In 2013, overtaxed Californians will send more of their hard-earned dollars to Sacramento than ever before, growing total state spending to a record $225 billion.
Higher taxes shouldn't be a surprise. After all, the majority of Californians voted for Proposition 30 in November. But one tax hike that took effect Jan. 1 is catching many off guard and driving up costs for everything from new homes to home improvement projects.
Late last summer, two-thirds of the Legislature approved and the governor signed legislation imposing a Lumber Products Assessment on some retail sales. The law adds a 1 percent assessment on certain lumber and engineered wood products sold in California.
That might sound straightforward, but it's not -- and that's one of many reasons I oppose this tax.
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Although some products containing wood will be taxed, others will not. You'll find out when you reach the cash register, assuming your local hardware store has managed to reprogram its cash registers to collect it.
Going forward, an unelected bureaucrat at the Board of Forestry and Fire Protection will have the authority to add or remove products annually from the list of taxable items.
Items subject to the tax must contain at least 10 percent primary wood content. Examples include, but are not limited to, lumber, plywood particle board, poles, posts, structural panels, decking, railings, fencing (poles and solid board), roofing (shakes and wooden shingles), siding and sub-flooring.
Items not within the scope of the tax are "secondary wood products," where additional labor has added significant value to the product, including furniture, firewood, paper products, windows and doors.
This tax came about as a direct result of California's excessive environmental regulations. California timber producers are at a competitive disadvantage to those in Oregon, Washington, Idaho, and other states because of California's high environmental fees, which are a major impediment to doing business and creating jobs in our state.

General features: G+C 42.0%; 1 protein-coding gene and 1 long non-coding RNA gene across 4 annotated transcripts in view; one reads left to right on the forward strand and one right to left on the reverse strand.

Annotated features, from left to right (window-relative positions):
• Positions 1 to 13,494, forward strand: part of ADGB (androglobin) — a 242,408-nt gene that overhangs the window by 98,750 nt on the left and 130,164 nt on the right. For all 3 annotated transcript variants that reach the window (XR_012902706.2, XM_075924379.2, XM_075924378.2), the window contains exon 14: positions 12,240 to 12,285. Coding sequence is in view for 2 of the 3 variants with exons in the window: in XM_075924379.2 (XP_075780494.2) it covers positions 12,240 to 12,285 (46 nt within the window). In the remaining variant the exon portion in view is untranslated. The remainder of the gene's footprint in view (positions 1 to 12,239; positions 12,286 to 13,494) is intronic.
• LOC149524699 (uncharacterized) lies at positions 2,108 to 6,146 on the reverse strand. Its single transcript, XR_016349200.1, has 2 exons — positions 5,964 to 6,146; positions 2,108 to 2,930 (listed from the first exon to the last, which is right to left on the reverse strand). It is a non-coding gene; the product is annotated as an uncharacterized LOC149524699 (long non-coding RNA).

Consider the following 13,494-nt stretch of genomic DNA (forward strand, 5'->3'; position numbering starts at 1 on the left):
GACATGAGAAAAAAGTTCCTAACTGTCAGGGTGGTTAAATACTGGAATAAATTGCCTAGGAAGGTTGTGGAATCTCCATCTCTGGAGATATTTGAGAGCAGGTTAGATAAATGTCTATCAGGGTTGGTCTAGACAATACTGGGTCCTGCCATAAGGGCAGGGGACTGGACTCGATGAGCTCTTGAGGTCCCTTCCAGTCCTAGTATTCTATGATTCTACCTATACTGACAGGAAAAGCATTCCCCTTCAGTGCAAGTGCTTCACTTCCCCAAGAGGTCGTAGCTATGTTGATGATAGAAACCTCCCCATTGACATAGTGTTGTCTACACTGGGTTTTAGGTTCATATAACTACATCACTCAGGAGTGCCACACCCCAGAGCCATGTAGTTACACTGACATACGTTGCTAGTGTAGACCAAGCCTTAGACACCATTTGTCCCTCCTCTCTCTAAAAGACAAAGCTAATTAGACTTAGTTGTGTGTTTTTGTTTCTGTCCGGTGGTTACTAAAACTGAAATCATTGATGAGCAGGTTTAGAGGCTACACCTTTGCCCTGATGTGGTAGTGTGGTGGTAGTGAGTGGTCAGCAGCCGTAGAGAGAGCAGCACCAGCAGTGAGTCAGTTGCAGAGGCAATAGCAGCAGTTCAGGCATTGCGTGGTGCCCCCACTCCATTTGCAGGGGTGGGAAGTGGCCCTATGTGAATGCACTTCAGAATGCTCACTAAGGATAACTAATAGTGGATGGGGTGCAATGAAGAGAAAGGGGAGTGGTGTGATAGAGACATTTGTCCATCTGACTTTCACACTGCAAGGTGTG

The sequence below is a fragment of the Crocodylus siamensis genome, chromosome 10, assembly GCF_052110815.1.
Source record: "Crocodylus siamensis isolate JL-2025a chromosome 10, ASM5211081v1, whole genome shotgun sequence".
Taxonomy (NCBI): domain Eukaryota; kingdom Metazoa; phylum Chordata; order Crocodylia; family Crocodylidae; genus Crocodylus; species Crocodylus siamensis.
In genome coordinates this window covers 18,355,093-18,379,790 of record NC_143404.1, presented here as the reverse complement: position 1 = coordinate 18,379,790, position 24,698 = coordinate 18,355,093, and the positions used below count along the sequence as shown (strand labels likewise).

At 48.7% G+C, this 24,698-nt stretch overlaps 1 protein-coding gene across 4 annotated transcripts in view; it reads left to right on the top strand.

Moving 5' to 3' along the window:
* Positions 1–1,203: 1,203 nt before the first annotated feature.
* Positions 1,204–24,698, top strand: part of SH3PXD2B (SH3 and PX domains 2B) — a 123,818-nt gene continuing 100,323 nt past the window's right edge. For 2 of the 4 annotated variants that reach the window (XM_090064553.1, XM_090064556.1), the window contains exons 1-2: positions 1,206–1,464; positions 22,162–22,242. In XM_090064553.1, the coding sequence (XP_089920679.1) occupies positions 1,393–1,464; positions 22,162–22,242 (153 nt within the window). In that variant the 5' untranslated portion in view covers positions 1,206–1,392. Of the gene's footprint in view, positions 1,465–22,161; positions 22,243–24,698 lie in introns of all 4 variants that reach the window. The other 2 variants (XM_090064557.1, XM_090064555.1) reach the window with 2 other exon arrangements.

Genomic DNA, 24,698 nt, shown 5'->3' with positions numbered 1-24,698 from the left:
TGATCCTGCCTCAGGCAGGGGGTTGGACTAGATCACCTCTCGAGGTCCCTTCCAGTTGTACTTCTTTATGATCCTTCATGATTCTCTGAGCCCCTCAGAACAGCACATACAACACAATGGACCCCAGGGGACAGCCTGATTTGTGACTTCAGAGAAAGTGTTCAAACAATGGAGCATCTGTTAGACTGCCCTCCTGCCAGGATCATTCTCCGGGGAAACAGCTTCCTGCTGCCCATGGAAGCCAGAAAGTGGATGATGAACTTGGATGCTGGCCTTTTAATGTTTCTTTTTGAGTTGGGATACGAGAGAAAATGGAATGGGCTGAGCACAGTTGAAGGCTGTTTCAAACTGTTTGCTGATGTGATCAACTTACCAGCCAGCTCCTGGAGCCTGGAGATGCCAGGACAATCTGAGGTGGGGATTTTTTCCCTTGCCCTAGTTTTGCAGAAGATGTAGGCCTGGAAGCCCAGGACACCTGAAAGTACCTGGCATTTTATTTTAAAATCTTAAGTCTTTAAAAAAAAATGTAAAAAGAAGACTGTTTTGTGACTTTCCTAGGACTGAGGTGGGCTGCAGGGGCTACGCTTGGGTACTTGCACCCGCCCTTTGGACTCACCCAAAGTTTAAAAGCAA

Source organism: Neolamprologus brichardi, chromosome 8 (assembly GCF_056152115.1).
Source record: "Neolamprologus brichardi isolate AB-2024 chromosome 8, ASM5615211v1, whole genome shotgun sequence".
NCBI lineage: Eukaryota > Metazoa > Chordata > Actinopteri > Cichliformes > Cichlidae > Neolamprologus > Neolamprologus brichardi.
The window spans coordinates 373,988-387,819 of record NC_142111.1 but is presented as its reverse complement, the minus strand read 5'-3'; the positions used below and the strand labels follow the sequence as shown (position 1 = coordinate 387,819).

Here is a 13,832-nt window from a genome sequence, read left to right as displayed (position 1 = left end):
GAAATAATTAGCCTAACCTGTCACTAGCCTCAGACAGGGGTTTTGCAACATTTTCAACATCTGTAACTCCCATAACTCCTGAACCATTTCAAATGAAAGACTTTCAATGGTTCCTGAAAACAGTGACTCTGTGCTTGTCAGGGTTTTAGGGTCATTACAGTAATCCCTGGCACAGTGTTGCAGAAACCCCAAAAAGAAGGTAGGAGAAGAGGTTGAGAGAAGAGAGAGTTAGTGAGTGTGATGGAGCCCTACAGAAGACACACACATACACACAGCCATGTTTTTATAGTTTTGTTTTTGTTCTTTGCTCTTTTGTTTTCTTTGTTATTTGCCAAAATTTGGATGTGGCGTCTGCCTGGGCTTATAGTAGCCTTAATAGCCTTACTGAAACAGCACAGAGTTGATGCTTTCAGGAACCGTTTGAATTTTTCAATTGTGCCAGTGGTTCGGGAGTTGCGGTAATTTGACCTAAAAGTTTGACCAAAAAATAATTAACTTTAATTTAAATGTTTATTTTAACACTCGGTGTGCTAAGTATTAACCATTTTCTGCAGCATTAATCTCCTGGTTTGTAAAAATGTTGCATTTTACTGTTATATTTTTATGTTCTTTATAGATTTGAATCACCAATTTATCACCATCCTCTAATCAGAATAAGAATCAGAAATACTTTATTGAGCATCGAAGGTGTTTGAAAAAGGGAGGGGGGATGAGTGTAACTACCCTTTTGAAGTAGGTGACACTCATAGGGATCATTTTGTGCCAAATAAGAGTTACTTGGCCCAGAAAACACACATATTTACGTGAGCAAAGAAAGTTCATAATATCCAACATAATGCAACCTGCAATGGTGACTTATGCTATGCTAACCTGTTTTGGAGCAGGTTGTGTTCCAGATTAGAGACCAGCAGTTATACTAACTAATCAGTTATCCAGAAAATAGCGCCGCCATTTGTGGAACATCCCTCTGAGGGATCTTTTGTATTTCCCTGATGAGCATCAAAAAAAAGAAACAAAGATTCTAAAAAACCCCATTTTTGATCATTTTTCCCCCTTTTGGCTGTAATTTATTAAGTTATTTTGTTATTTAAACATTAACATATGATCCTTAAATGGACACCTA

However, instead of working to lower these high costs, the Legislature concocted a scheme to pass them on to consumers. The 1 percent surcharge, in addition to the normal sales tax charged on most retail purchases, will serve to buy down the environmental fees that producers would normally pay. Instead of producers paying the fees, consumers must now pay them directly.
This sets a dangerous precedent for taxpayers. Which industry will be next to ask consumers to pay the costs of their environmental impact fees? Farmers? Movie producers? Silicon Valley?
This tax also causes significant hardship for retailers, who must reprogram their cash registers to collect the new assessment. One trade group estimated that it will cost on average of $4,500 per business location to perform this government-mandated reprogramming.
While the law provides for reimbursement, a majority of my colleagues on the Board of Equalization voted to limit reimbursement to $250 per location. As a result, business owners will be on the hook for any additional costs.
Meanwhile, the board requested $1 million of taxpayer funds to recoup its own costs of upgrading computer systems to process the tax.
Struck by the inconsistency, I told my colleagues, "I'm a little embarrassed that we are not afraid to ask for our full reimbursement for costs, but we're not willing to ask for full reimbursements for businesses in California."
Is it any wonder why job creators avoid California like the plague? Business owners in our state never know what new government tax or mandate will hit them next.
Rather than cooking up more complicated taxes and fees, the Legislature ought to find ways to help California job creators succeed. Instead of passing the costs of its excessive laws and regulations on to consumers and business owners, it ought to address those issues directly by determining how costs could be reduced overall.
Runner, a former state senator, serves on the state Board of Equalization representing District 2, which includes our region. For more information, visit www.boe.ca.gov.